Despite all his hard work, the big scores continue to elude New Zealand captain.
Brendon McCullum's test series as a batsman ended at St George's Park yesterday in a familiar and potentially worrying manner.
McCullum fell lbw to South Africa's left arm spinner Robin Peterson for 11. It completed McCullum's series with 82 runs at 20.5 from his four innings.
It was also the third successive time McCullum had fallen to Peterson, a steady but hardly world-beating spin bowler.
In his 119 completed test innings in 72 tests, McCullum has been dismissed by a left arm spinner 26 times. It is a weakness which won't have gone unnoticed by New Zealand's next visitors.
Why? Because aside from the world's No 1 bowler Dale Steyn, the other one to have claimed McCullum's wicket more than anyone else is England's left arm spinner Monty Panesar.
And England arrive for a full tour next month with Panesar in the party, even if he could be a marginal selection as second spinner behind Graeme Swann in seam-friendly NZ.
Two of those Peterson dismissals were lbw - in the second innings of the first test at Cape Town and yesterday. For the first, McCullum pushed forward and was struck on the front pad in line.
The second appeared to hit him on the back leg as he again went forward.
In the first innings at Port Elizabeth, having dug in against the formidable pace attack for 97 minutes, his eyes may have lit up when Peterson was handed the ball.
To his second delivery McCullum shaped for a big off drive and touched a catch to first slip. His body language suggested he knew he'd blown it after doing all the hard work.
Since New Zealand went to India in August, McCullum has played 12 test innings and a left arm spinner has got him out seven times. In that period he's scored 289 runs at 23.7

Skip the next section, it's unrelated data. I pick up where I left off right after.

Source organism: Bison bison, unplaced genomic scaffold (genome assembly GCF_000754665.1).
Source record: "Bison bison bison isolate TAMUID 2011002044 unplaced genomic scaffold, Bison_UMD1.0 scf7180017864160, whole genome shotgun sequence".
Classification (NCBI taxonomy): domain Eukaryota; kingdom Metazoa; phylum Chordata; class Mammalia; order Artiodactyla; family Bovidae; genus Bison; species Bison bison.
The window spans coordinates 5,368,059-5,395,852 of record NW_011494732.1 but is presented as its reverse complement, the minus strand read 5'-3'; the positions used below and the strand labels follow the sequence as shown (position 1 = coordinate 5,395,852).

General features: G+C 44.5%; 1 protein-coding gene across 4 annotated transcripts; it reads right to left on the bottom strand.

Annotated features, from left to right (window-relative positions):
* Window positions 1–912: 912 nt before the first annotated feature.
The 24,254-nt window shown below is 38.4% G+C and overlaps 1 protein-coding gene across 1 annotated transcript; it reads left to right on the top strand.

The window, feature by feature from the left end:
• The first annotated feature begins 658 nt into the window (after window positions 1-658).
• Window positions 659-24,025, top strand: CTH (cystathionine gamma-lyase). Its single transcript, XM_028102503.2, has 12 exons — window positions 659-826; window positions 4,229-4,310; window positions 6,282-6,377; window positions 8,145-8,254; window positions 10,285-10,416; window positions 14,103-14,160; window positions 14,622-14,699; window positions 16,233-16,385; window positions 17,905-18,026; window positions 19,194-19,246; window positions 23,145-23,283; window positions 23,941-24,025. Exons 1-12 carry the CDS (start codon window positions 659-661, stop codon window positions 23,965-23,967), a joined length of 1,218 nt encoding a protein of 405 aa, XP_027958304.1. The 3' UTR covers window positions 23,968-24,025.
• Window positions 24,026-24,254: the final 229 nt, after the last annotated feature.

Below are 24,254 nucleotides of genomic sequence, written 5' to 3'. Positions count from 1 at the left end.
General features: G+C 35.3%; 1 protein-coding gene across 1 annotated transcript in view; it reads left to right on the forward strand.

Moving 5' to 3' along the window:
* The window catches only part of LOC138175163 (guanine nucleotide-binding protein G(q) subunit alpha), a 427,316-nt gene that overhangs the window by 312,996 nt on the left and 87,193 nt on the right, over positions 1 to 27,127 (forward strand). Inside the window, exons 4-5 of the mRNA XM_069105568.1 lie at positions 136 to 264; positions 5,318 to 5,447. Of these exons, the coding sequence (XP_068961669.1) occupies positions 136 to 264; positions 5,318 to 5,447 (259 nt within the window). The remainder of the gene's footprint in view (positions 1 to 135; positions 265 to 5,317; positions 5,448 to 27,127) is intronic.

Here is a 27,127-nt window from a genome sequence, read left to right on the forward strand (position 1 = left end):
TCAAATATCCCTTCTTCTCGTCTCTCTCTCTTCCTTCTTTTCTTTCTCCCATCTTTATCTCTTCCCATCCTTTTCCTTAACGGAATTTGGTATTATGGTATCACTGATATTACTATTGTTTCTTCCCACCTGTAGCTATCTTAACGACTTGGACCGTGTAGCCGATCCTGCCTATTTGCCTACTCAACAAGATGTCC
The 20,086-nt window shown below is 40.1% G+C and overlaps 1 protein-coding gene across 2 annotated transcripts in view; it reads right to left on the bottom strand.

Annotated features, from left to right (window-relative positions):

Pragyan Ojha dismissed him in Hyderabad. Rangana Herath removed McCullum three times in two tests; and Peterson has now done the same. While at the crease McCullum has worn the demeanour of a man with the weight of his team on his shoulders.
Over the course of this test, he knuckled down admirably. Over the course of the series, he batted a total of 355 minutes, faced 240 balls and hit 11 of them to the fence.
For that amount of diligence, 82 seems a small reward.
McCullum's natural game is to play his shots; take the attack to the bowlers and try to dominate.
Here, he's clearly felt should he adopt that aggressive approach and it goes wrong, he'll cop another "irresponsible" towelling.
McCullum has also possibly been worried about the strength through the middle order if he departs early.
He has worked hard, got his head down against some hostile pace bowling and won praise from Steyn yesterday.
"McCullum's looked unbelievably difficult to get out, and yet he hasn't made big scores," Steyn said, highlighting the problem which has faced the new captain.
Left arm spinners to have dismissed Brendon McCullum in tests
6 times: Monty Panesar (England)
3: Pragyan Ojha (India), Rangana Herath (Sri Lanka), Robin Peterson (South Africa)
2: Shakib al Hasan (Bangladesh)
1: Ray Price and Keith Dabengwa (Zimbabwe), Nicky Boje (South Africa), Sanath Jayasuriya (Sri Lanka), Abdur Razzak, Mohammad Rafique (Bangladesh), Ashley Giles (England), Yuvraj Singh (India), Abdur Rehman (Pakistan).